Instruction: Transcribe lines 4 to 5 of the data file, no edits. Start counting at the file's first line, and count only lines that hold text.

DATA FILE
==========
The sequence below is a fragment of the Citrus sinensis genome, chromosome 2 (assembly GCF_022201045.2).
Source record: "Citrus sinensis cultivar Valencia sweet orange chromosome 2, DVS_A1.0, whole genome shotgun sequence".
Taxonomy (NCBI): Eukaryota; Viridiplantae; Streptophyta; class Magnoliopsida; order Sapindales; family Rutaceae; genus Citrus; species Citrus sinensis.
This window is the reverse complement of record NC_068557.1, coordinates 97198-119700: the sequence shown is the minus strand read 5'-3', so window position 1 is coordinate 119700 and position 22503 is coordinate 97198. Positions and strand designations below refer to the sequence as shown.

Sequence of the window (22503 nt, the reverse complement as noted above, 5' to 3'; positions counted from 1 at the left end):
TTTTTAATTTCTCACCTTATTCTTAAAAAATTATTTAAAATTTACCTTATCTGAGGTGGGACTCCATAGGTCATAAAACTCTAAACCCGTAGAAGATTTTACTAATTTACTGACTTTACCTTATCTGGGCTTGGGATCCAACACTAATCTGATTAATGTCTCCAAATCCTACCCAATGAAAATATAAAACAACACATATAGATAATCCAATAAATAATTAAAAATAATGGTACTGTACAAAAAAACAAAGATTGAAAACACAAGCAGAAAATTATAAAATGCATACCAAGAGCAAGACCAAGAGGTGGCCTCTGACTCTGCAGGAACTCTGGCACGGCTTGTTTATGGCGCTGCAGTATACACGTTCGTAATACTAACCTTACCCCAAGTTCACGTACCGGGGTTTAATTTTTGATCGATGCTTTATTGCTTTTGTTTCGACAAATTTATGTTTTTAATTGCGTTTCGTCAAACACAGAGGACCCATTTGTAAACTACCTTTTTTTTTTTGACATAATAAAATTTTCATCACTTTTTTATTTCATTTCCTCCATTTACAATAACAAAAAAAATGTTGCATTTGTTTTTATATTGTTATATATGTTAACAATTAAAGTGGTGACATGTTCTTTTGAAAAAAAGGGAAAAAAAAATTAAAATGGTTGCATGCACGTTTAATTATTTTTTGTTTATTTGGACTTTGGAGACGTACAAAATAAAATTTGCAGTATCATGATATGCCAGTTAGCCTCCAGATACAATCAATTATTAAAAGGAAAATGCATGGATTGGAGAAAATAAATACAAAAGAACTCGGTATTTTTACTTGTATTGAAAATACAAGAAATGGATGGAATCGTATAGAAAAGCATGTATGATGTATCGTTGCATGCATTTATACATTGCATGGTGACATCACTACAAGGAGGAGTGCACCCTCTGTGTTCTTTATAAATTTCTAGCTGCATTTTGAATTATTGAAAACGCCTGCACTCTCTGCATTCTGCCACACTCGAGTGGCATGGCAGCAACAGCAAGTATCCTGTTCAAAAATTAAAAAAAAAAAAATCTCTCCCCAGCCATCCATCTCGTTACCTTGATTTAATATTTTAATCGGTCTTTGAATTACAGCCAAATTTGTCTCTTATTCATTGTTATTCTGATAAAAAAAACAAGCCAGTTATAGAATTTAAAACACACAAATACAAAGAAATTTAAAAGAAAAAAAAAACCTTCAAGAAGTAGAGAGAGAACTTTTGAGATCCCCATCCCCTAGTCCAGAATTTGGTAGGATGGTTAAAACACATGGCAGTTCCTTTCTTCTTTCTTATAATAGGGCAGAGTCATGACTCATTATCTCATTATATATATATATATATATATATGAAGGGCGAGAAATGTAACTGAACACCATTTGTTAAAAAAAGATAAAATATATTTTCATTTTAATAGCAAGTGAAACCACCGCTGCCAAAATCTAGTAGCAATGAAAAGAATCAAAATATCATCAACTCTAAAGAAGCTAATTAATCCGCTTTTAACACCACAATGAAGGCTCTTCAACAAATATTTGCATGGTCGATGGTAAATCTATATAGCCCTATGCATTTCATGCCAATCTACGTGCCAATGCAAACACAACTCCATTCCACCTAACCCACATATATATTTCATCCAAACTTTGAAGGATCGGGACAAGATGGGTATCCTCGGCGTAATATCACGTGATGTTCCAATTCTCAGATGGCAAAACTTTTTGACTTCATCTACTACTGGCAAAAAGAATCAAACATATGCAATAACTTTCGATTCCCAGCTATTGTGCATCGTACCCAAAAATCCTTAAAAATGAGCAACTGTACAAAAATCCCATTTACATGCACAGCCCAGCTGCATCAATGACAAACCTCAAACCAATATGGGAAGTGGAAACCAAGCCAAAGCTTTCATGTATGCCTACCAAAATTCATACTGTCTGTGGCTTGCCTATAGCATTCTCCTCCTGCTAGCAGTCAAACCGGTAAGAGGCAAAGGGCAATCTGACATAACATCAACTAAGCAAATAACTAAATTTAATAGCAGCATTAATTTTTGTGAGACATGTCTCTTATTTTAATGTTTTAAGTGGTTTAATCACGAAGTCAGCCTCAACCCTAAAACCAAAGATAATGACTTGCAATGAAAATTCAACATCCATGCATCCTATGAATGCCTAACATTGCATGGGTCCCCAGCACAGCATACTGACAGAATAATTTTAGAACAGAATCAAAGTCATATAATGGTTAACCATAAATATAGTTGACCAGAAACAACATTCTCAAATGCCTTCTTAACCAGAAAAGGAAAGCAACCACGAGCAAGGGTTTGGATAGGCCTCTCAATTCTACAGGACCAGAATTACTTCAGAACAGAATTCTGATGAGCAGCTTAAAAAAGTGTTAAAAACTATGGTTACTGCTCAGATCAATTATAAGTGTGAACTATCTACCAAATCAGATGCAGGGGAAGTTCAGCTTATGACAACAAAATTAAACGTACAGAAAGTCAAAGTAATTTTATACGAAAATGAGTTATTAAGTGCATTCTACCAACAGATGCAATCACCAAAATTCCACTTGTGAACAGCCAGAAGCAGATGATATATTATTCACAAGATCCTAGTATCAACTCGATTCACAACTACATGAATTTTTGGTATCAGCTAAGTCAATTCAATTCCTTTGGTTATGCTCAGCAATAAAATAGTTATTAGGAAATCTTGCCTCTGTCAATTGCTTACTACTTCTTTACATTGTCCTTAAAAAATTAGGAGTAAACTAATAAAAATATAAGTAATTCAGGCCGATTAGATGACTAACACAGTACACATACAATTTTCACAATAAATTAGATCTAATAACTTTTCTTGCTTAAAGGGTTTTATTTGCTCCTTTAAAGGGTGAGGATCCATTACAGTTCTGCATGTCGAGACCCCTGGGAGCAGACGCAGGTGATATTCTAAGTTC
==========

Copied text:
This window is the reverse complement of record NC_068557.1, coordinates 97198-119700: the sequence shown is the minus strand read 5'-3', so window position 1 is coordinate 119700 and position 22503 is coordinate 97198. Positions and strand designations below refer to the sequence as shown.

Sequence of the window (22503 nt, the reverse complement as noted above, 5' to 3'; positions counted from 1 at the left end):